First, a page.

Anıl remains hopeful of the potential for Morocco and Turkish business. Turkish firms have a total of $1.3 billion in the construction, refinery and textile sectors. Noting that there is no doubt that North African economies will be affected by the tension, she said, “I believe that the current situation will actually affect Morocco positively.”

In a written statement, Anıl said, “The reactions and protests of the Moroccans are not against the foreign investors in the country, especially not Turkish investors.”

Mustafa Nabi Başsaçık, owner of MT Plastiques Sarl, a plastic recycling firm in the western province of Kenitra said that Morocco is a promising market. “Some people have attacked banks and few textile firms have been looted,” he confirmed. “Still, there is not much damage to our business yet.”

More protests on the way 

Looting remains a crucial “side effect” of the protests demanding more freedom and a more transparent country with less fraud, according to recent reports. Michael Johnston from ETFdb, an online finance database, reported that last week’s looting broke out in the midst of protests calling for changes to the constitution. “The reports indicated that at least five people had died and more than 100 buildings had been damaged in the wake of looting,” Johnston noted earlier last week.

According to Agence France-Presse, several dozen people looted shops, lit cars on fire and threw stones at public buildings in several cities including tourist-hub Marrakech and the northern port of Larache last weekend. In Marrakech, 150-200 people attacked and looted shops including a branch of McDonalds, the agency reported, quoting an eyewitness. Young protestors attacked public buildings including a police post and a customs office in Larache. Some protestors lit five cars on fire in Al Hoceima. The Moroccan government promised to inject 1.4 billion euros in subsidies to soften price hikes for food, according to AFP.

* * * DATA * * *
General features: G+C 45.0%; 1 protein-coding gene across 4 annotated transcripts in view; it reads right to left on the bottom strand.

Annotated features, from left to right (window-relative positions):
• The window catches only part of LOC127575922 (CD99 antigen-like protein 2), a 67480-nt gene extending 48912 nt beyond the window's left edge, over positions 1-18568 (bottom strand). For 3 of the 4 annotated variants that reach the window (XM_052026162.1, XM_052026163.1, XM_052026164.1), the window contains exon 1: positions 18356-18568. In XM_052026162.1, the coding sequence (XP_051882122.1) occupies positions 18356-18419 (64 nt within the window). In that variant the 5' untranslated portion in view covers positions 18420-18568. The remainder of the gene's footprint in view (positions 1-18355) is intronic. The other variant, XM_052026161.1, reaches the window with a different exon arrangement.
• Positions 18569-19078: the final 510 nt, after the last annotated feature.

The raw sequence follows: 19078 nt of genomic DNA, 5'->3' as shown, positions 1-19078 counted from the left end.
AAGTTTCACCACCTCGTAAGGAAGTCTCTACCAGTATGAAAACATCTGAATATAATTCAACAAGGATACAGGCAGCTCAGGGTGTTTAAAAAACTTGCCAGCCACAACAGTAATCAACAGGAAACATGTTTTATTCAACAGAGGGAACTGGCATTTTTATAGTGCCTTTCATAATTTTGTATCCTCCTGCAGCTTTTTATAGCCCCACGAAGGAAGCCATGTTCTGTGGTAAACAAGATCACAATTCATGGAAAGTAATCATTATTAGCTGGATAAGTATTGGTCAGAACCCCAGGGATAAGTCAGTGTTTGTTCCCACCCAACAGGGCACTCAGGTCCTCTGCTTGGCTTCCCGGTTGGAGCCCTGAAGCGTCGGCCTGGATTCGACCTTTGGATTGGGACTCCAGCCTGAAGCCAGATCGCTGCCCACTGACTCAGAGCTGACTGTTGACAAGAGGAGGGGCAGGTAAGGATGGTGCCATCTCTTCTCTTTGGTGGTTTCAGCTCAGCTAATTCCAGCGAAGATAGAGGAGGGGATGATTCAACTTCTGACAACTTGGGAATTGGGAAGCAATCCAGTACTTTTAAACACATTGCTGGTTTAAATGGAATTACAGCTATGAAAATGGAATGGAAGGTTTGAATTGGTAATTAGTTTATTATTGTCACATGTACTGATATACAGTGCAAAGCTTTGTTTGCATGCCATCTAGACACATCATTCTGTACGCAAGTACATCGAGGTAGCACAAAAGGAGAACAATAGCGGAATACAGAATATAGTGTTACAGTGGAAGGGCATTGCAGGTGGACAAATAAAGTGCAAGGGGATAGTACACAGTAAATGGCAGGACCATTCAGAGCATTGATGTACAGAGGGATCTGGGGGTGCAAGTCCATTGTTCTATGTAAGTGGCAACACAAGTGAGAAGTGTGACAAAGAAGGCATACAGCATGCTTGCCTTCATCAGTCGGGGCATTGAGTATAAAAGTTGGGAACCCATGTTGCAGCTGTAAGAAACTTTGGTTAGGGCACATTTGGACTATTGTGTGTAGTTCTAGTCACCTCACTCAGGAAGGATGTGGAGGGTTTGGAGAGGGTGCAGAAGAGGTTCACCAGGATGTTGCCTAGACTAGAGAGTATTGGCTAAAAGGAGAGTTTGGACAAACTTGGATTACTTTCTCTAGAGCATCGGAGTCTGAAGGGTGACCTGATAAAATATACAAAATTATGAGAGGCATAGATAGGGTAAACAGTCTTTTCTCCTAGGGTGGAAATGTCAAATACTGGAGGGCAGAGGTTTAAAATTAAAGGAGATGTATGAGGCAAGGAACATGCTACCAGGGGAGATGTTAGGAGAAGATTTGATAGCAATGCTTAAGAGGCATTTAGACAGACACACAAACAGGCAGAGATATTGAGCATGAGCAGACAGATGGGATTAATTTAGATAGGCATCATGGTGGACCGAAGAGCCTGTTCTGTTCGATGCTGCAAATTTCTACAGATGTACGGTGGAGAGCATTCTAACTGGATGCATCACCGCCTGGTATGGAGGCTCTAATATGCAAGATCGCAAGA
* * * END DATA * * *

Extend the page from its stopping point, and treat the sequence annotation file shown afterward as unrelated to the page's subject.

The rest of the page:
A large group of people were preparing mass protests in Moroccan capital Rabat on Saturday and Sunday, according to sources. The Moroccan Human Right Association, or AMDH, has called for massive protests all over the country this weekend.

Tensions hit textiles

Turkish textile firms have been hit by the tension in Morocco, said Hikmet Tanrıverdi, chairman of Turkish Textile and Apparel Exporters’ Union, or İTKİB, in a phone interview Thursday. He said, “Bilateral trade will be hit by the unrest as there are many Moroccan firms importing raw materials for textile industry from Turkey.” Noting his concern about the intensifying protests, he said, “Raw materials and accessory manufacturer firms planning to invest in Morocco have canceled their investment plans due to the unrests.”

Turkey’s exports to Morocco increased from $721.5 million to $957.7 million in 2008. With the effect of the global economic crisis, Turkish export volume dropped sharply to $598.5 million in 2009. Giving signs of a recovery, Turkish exports increased to approximately $624.3 million last year according to figures of the Turkish Statistics Institution, or TurkStat. Turkey’s imports increased from $198.4 million to $360.5 million in 2008 compared with the previous year.

The volume of Moroccan products imported decreased to $234.7 million in 2009 and returned back to pre-crisis levels with $396.7 million by the end of last year according to official figures. Turkey has approximately $780 million in direct investment according to 2008 figures, and Turkish firms have signed contracts worth around $1.3 billion.